English comedian Sacha Baron Cohen is no stranger to lawsuits – and no stranger to winning them, either.  His “documentary-style” comedic films, Borat and Brüno, were surrounded by controversy before they were even released. The Borat lawsuits proved unsuccessful, but Baron Cohen’s legal battles were far from over. 

In 2009, Baron Cohen and NBC Universal were sued by Richelle Olson, who claimed the actor, in his role as the gay Austrian fashion journalist Brüno, intentionally caused her “emotional distress.” Olson alleged that Baron Cohen caused a disturbance when his flamboyantly gay Brüno character called the numbers at her charity bingo game. She also claimed the distressing confrontation with Baron Cohen caused her serious injury when she passed out and hit her head.

Last week, a California Appeals Court upheld a lower court’s decision to dismiss the Brüno lawsuit. The Court found that Baron Cohen’s actions at the bingo hall, where his alter ego Brüno commented on gay culture, was constitutionally protected speech.  The Court recognized that Baron Cohen’s references to homosexuality sparked Olson’s angry reaction, and it was her reaction that gave rise to her claims. As such, the Court found the circumstances that gave rise to Olson’s reaction were “inseparable from [Cohen's] constitutionally protected actions.”  The appellate judges reasoned “Cohen’s verbal exchange with Richelle Olson on stage aided in Cohen’s effort to obtain a reaction from Richelle Olson captured on video for subsequent use in the film. As such it is an indistinguishable part of the constitutionally protected expressive conduct of making the movie.”

To obtain this dismissal, Baron Cohen and NBC Universal had to show that the challenged speech addressed an issue of public interest. They argued that the Brüno character’s conduct at the bingo hall was  ”intended to provide a satirical perspective on homosexuality, and gay culture by . . . eliciting homophobic reactions from those with whom Bruno interacted in the movie.”  Olson countered that Baron Cohen’s statements were “rude and obnoxious” and did not implicate a public issue. But the Court disagreed, instead finding that issues of homosexuality, the gay lifestyle and homophobia are of “widespread public interest.”

Sacha Baron Cohen’s eccentric comedy style has definitely stirred up a lot of controversy. But the Borat lawsuits failed, and now with the dismissal of the Brüno lawsuit, Baron Cohen continues his winning streak. Despite all these victories, is Baron Cohen’s conduct fair? Although all film participants sign a Consent Agreement, the agreement merely states that participants are being filmed for a “documentary-style” movie. Are participants who are unfamiliar with Baron Cohen’s unusual characters being filmed under false pretenses? The courts have said no, but I’m not so sure.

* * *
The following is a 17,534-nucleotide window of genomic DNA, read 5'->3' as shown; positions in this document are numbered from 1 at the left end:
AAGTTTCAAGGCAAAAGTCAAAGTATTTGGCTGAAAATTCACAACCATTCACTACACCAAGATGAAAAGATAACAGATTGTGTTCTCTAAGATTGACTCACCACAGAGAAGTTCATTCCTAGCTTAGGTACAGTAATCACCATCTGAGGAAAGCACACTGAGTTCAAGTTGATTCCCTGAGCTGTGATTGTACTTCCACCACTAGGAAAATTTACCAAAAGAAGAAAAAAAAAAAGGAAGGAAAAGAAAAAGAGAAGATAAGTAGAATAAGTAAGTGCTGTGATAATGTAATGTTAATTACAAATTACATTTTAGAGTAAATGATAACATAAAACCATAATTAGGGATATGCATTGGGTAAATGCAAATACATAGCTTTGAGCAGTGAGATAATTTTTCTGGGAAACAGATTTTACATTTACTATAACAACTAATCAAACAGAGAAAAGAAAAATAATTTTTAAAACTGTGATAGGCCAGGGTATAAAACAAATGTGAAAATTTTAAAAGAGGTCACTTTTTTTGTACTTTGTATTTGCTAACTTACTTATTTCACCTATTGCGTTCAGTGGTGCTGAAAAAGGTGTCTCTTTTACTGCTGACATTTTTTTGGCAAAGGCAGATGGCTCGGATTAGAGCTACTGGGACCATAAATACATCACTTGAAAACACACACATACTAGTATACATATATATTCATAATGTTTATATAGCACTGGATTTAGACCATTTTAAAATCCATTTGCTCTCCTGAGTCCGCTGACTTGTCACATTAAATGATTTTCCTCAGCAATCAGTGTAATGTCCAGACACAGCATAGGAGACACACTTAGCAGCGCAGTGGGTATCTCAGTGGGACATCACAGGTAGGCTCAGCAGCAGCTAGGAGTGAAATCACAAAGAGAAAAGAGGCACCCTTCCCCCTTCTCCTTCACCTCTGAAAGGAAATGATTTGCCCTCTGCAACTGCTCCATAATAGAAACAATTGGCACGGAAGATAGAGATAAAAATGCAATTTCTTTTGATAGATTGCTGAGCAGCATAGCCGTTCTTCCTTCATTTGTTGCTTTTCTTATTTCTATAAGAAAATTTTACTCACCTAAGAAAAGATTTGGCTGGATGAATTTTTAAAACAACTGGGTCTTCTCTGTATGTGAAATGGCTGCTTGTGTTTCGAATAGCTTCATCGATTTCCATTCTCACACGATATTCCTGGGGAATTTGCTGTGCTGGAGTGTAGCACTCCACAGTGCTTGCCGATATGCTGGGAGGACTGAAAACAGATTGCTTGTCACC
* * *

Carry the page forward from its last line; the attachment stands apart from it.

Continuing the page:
Carolina Blanco

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2 Responses to “Brüno” Victory in Court? Bingo!

  1. Talor Bearman says:

    After looking at all of the cases that were brought against Cohen in connection with his movie “Borat: Cultural Learnings of America for Make Benefit Glorious Nation of Kazakhstan” I do not know if I am more surprised that people continue to sue him, or that he is willing to take all of these cases to court.

    I have little doubt that Cohen has the financial means to follow through with these lawsuits, but I would imagine that at least some of these plaintiffs would have been able to find a settlement fee that would save Cohen on his legal bills (whether or not he would win the case). This leads me to believe that Cohen is unwilling to settle these cases because he there is value in his public victories. If nothing else, it will likely allow him to continue to make his “mockumentaries” because I suspect that all of his Consent Agreements have the same language. Plus, it has to help his case that the agreements that the plaintiffs sign before being filmed states that they “without limitation to waive, and agree not to bring at any time in the future, any claims against the Producer, or against any of its assignees or licensees or anyone associated with the Film, which are related to the Film or its production or this agreement.”

    I doubt that this will be the last case brought against Cohen, but if Olson couldn’t win over a jury in a wheel chair, and the fraternity brothers that signed the agreement after “heavy drinking” (http://news.bbc.co.uk/2/hi/entertainment/6136944.stm) had their case dismissed, I can’t imagine many other plaintiffs stand a chance.

  2. Kevin Lumpkin says:

    This sounds like a pretty idiosyncratic plaintiff to me. She shouts “I will not have anyone make a mockery of this bingo hall,” loses it and has to go to another room where she sobs uncontrollably and loses consciousness! Can we really expect every flamboyant Austrian who disrespects the great and ancient art of bingo to foresee loss of consciousness and subsequent brain bleeds?